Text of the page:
With the huge popularity of smart cell phones has come the rise of the portable infrared camera. One can readily go to Amazon and slew through a series of miniature attachables for your phone, each with their features and abilities. This is a look at two widely accepted models by two companies: FLIR and Seek Thermal. As an educator, having an IR camera is a very cool way to SHOW students what seeing in different wavelengths is all about. Great strides have been made in astrophysics and other sciences due to our abilities to “see” in multiple wavelengths with some very cool tech. So lets look at these two units.
On the left is the Seek Thermal Compact model. This is available now for iPhone series, and will be coming to Android later this summer. Three models are available each with progressively more features/abilities and with increasing price tags. This unit comes in at $249 US. The more expensive they get, the better they are at resolution and frame rate. More can be seen for comparison at their site here: Seek Thermal Compact
On the right is the FLIR One unit for the iPhone. This is a Gen2 unit, as FLIR have a redesign out there for Gen3: a whole new look there, so you likely can find one of these Gen2 units out there for less money.
Cases: The case for the FLIR is not a case so much as a neck lanyard with a rubbery wrap for the camera. It’s difficult to get the camera out of the case, and your finger is likely to hit one of the lenses. The Seek unit has a very nice water proof case with a strong latch and foam insert.
Image Quality: both are fine for image quality given their tiny size. The thing about long wavelength IR is that resolution will suffer, period, unless you are able to fork out many hundreds for a pro level, stand-alone unit from FLIR often used by law enforcement or the military. You wouldn’t be reading this either 😉 The cool thing about the FLIR system is that it has two lenses: one takes images in IR the other in visual wavelengths. The system then does a edge find algorithm on the visual image and uses that to draw outlines in the IR image to accentuate the subject matter. This is a boon and a bust: it makes your subjects obvious. It also fools people unfamiliar with the system into thinking that these edge lines are part of the IR light being received. Nope. Some educational extra work is needed to make sure that people are not fooled.
Abilities: Both are pretty much equally capable. The abilities of the system (other than the edge drawing feature of the FLIR) are within the software. Seek’s software has the annoying feature of wanting you to join their Seek online group. This can be circumvented, but you have to do this every time you launch the app. Both allow different palettes. Both have spot measurement of temperatures. Both have temperature scales available with the palettes. Some examples for you to enjoy:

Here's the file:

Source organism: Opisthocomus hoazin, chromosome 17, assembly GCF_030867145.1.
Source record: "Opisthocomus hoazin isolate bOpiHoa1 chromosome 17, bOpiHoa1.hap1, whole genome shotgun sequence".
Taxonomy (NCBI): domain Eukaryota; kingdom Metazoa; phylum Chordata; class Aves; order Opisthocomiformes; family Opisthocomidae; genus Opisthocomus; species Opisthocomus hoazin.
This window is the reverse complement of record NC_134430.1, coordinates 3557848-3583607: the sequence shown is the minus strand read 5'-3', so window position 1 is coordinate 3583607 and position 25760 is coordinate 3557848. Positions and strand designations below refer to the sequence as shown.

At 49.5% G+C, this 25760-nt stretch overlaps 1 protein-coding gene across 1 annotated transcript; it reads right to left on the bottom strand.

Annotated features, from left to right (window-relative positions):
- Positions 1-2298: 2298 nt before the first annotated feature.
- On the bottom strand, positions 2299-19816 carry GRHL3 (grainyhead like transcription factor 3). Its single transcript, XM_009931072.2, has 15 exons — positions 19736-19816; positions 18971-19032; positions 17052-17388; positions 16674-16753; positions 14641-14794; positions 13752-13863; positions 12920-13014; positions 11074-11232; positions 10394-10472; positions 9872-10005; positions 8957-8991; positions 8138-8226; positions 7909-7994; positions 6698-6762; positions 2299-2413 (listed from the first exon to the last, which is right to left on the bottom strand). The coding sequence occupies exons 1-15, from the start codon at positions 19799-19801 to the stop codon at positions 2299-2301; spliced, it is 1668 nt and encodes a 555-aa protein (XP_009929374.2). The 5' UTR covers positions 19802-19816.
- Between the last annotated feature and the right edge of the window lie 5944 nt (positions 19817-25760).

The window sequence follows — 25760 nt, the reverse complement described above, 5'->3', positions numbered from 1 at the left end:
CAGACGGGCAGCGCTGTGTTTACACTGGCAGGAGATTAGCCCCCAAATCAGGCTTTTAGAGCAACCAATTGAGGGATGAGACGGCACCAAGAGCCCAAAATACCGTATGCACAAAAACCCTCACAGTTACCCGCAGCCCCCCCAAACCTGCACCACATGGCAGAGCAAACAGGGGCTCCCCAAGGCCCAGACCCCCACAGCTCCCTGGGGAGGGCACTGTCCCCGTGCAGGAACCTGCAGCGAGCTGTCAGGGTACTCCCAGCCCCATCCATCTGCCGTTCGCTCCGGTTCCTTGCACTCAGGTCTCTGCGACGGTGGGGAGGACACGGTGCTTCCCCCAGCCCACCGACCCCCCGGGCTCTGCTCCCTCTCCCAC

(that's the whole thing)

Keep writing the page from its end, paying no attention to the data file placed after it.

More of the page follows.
Other oddities? Yes! The Seek Thermal systems have no internal battery, so…. it draws all its power from your iPhone and will eat up batteries pretty rapidly. Your phone will also heat up. The FLIR unit has an internal rechargeable battery. This requires a tiny USB plug wire for charging, time to charge, etc. Don’t lose that cable! The internal battery cannot be replaced, though I have had mine for years and have had no issues. Recharging is slow but it lasts a day. Pick your poison. Both units are pretty good given that they are small and limited in resolution. If you like the FLIR edge drawing ability, and its internal battery, then the choice is to go with FLIR. If you do not want/need that edge finding ability, then the Seek is a good choice. Just know that it will consume your phone’s battery for you.
I spent some time this morning with PixInsight on a stack of M-42 images. This is the result. PixInsight is an impressive, though oddly challenging, piece of software. The interface still eludes me at times. The results are splendid, however.
This image was taken through a Nikon D-810a at f/4, 200mm, tracked on an iOptron mount in gusty winds. This piece is the result of three major processes:
- All images were aligned using stellar centroids.
- The images were then stacked… this is an image integration of 100 seconds worth of exposures.
- PixInsight was then used to do a Dynamic Background Extraction to essentially perform a flat field thus removing the lens’ vignetting. I still can’t get over this process: no flat fields required… though I bet real flats would result in a better overall image.
The camera does its own internal bias and dark subtraction. The image was then brought into PhotoShop for adjustment to levels and cropping.
Now… compare that colorful image with the monochrome one: that was taken way back in 1986 on Tri-X Pan film pushed to about 1000 ASA by boiling it in nitrogen. The image is a 20 minute exposure through a Celestron C-8 at f/10, manually guided with an illuminated reticle eyepiece. I developed this in my bathroom using duct tape and towels to block all external light from entering.
What a difference! New technology brings better sensitivity and a whole new world of imaging…. but we knew this. I’ve been playing with CCDs since the early 1990s. No surprises. The real surprise? Cost! All this tech adds up in cost. I am not really sure that it saved me a whole lot of time to make the new image with the new tech… perhaps if both images were color? Then, yes, the new tech has saved me time. Simple? M’eh. It’s about the same level of technical detail. It ends up being about one’s knowledge base: software or film developing? You choose. Certainly some of my best images were taken with film. Which do you prefer? It’s totally up to you. Like vinyl records, film is making a comeback, but hasn’t made its way to the realm of astrophotography again. I am pretty sure that CCDs and CMOS sensors are here to stay for astro-art imaging.